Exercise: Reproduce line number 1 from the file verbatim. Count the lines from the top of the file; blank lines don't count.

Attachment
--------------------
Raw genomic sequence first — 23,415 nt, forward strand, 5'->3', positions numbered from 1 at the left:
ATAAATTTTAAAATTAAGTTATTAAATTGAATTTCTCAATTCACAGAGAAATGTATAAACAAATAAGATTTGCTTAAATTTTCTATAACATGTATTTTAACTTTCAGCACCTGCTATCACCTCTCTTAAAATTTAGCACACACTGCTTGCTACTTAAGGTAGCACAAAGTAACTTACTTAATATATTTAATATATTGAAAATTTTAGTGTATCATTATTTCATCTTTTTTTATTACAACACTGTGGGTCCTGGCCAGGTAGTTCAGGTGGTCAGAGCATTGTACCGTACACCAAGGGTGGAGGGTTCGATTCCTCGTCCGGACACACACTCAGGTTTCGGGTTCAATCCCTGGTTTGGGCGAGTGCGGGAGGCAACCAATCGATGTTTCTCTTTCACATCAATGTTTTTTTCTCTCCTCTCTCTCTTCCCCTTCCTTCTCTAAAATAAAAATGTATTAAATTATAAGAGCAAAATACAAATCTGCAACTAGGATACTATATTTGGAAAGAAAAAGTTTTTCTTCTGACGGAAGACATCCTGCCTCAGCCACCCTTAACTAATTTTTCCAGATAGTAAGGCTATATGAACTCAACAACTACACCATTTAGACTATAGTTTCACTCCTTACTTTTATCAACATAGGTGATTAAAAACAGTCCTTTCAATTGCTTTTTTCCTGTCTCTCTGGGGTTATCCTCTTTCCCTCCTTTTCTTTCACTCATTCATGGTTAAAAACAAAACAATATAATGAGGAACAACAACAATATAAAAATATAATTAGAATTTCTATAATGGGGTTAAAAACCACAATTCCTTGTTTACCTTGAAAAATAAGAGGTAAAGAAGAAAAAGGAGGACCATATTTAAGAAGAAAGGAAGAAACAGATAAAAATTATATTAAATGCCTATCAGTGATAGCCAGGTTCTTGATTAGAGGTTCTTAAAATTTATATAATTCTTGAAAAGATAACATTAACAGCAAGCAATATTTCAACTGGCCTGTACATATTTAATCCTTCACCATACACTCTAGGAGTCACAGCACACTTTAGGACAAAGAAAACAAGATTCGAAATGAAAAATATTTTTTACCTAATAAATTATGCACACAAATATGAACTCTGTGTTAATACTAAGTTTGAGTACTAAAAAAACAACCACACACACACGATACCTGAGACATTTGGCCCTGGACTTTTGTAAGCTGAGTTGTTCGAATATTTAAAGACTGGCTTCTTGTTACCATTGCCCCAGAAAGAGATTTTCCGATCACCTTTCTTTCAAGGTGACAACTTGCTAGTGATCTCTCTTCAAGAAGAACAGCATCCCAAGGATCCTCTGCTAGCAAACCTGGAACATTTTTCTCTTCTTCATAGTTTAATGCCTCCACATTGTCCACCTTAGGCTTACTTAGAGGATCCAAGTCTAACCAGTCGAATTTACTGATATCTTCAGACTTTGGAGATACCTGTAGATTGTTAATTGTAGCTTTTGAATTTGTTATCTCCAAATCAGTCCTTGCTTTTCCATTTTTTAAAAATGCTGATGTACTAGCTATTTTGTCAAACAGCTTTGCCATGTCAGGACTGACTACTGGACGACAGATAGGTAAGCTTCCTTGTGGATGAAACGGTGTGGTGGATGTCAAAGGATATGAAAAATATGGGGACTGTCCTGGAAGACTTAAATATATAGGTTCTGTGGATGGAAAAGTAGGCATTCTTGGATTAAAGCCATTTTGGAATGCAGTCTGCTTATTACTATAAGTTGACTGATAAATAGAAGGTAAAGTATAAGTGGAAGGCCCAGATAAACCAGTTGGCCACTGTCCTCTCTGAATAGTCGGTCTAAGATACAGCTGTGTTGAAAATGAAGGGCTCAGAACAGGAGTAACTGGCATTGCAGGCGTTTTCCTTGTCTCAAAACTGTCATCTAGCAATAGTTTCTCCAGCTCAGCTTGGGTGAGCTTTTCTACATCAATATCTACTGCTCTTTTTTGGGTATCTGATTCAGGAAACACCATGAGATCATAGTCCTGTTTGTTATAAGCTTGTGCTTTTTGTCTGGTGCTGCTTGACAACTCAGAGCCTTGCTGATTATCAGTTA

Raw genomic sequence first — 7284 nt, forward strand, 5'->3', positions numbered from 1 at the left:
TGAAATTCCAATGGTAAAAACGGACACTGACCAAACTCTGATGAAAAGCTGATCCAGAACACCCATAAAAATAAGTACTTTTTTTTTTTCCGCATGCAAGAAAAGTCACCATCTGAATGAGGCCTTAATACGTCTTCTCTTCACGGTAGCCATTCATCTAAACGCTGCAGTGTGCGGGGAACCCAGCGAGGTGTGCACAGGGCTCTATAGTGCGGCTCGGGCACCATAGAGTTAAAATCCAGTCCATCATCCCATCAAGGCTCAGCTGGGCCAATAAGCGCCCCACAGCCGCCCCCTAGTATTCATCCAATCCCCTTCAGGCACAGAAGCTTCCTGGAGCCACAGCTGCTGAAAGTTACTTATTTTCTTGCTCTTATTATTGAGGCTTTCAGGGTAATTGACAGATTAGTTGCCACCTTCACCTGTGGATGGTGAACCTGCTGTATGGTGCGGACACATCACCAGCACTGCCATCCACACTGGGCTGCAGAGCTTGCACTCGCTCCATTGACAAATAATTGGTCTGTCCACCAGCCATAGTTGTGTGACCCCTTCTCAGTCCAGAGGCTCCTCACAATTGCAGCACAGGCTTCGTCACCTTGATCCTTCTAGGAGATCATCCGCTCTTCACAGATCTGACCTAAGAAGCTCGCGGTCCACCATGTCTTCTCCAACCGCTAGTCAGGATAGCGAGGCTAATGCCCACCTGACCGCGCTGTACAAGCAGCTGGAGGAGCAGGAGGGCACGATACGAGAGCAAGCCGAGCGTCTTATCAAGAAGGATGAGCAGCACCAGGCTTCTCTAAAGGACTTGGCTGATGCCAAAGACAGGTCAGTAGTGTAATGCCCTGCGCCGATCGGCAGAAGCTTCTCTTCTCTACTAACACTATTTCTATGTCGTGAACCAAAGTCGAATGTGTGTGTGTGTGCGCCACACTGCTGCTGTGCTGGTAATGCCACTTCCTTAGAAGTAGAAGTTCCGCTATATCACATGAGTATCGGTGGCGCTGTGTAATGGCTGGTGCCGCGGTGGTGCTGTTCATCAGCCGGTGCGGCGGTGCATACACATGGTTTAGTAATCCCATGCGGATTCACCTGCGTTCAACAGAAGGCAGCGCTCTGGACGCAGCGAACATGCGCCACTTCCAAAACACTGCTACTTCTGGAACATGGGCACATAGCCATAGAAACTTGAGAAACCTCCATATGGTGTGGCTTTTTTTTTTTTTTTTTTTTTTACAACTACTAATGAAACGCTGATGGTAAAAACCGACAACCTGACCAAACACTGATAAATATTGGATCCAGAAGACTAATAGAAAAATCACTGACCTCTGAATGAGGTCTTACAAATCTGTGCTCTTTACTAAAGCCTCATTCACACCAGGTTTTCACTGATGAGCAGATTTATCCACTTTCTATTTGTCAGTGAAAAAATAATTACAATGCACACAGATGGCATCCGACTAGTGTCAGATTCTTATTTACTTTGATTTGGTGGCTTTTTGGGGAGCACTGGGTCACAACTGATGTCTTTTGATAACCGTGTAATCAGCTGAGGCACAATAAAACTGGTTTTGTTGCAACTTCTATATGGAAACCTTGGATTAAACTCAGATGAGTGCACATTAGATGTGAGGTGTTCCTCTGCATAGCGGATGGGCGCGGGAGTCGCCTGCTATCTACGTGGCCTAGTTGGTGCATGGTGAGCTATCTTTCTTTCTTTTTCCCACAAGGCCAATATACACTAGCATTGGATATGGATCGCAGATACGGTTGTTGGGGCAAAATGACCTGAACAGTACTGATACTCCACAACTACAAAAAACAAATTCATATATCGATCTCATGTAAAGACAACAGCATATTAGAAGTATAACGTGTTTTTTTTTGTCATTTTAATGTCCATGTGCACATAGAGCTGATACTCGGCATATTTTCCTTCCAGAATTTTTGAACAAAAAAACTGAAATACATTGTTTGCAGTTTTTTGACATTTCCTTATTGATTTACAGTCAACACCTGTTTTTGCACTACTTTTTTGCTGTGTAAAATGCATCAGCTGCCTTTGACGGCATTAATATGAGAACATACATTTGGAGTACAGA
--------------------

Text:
Raw genomic sequence first — 23,415 nt, forward strand, 5'->3', positions numbered from 1 at the left: